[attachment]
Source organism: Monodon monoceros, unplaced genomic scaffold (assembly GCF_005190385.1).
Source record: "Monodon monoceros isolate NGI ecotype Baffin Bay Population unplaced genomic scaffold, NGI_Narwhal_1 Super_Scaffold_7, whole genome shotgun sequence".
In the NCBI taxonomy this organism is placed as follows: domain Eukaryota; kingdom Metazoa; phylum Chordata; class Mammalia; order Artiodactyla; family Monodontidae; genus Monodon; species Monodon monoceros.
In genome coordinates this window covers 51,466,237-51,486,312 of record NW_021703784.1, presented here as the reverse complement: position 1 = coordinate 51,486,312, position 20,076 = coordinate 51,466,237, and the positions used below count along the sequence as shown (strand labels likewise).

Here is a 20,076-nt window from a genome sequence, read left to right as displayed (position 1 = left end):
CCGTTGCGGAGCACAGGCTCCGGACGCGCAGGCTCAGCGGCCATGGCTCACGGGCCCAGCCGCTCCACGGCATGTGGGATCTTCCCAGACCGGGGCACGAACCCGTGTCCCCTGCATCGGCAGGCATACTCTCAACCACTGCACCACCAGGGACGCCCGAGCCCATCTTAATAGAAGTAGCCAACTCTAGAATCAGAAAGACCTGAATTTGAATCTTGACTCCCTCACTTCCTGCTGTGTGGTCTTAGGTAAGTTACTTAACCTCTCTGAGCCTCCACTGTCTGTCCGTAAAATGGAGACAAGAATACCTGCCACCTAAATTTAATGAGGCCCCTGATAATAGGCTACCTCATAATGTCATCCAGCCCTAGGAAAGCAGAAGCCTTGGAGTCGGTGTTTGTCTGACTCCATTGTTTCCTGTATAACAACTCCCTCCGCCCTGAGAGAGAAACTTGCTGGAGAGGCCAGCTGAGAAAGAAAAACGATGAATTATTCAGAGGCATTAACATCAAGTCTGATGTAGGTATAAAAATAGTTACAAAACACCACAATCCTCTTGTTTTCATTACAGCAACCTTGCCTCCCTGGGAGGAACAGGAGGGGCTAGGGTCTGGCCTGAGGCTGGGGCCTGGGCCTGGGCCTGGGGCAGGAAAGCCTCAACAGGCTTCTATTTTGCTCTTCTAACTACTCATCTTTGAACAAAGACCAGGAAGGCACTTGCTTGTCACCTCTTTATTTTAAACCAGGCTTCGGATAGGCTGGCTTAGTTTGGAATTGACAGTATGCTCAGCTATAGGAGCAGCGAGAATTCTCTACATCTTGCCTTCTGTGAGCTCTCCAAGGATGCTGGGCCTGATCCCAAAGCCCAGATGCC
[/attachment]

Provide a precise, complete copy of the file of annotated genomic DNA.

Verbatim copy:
Source organism: Monodon monoceros, unplaced genomic scaffold (assembly GCF_005190385.1).
Source record: "Monodon monoceros isolate NGI ecotype Baffin Bay Population unplaced genomic scaffold, NGI_Narwhal_1 Super_Scaffold_7, whole genome shotgun sequence".
In the NCBI taxonomy this organism is placed as follows: domain Eukaryota; kingdom Metazoa; phylum Chordata; class Mammalia; order Artiodactyla; family Monodontidae; genus Monodon; species Monodon monoceros.
In genome coordinates this window covers 51,466,237-51,486,312 of record NW_021703784.1, presented here as the reverse complement: position 1 = coordinate 51,486,312, position 20,076 = coordinate 51,466,237, and the positions used below count along the sequence as shown (strand labels likewise).

Here is a 20,076-nt window from a genome sequence, read left to right as displayed (position 1 = left end):
CCGTTGCGGAGCACAGGCTCCGGACGCGCAGGCTCAGCGGCCATGGCTCACGGGCCCAGCCGCTCCACGGCATGTGGGATCTTCCCAGACCGGGGCACGAACCCGTGTCCCCTGCATCGGCAGGCATACTCTCAACCACTGCACCACCAGGGACGCCCGAGCCCATCTTAATAGAAGTAGCCAACTCTAGAATCAGAAAGACCTGAATTTGAATCTTGACTCCCTCACTTCCTGCTGTGTGGTCTTAGGTAAGTTACTTAACCTCTCTGAGCCTCCACTGTCTGTCCGTAAAATGGAGACAAGAATACCTGCCACCTAAATTTAATGAGGCCCCTGATAATAGGCTACCTCATAATGTCATCCAGCCCTAGGAAAGCAGAAGCCTTGGAGTCGGTGTTTGTCTGACTCCATTGTTTCCTGTATAACAACTCCCTCCGCCCTGAGAGAGAAACTTGCTGGAGAGGCCAGCTGAGAAAGAAAAACGATGAATTATTCAGAGGCATTAACATCAAGTCTGATGTAGGTATAAAAATAGTTACAAAACACCACAATCCTCTTGTTTTCATTACAGCAACCTTGCCTCCCTGGGAGGAACAGGAGGGGCTAGGGTCTGGCCTGAGGCTGGGGCCTGGGCCTGGGCCTGGGGCAGGAAAGCCTCAACAGGCTTCTATTTTGCTCTTCTAACTACTCATCTTTGAACAAAGACCAGGAAGGCACTTGCTTGTCACCTCTTTATTTTAAACCAGGCTTCGGATAGGCTGGCTTAGTTTGGAATTGACAGTATGCTCAGCTATAGGAGCAGCGAGAATTCTCTACATCTTGCCTTCTGTGAGCTCTCCAAGGATGCTGGGCCTGATCCCAAAGCCCAGATGCC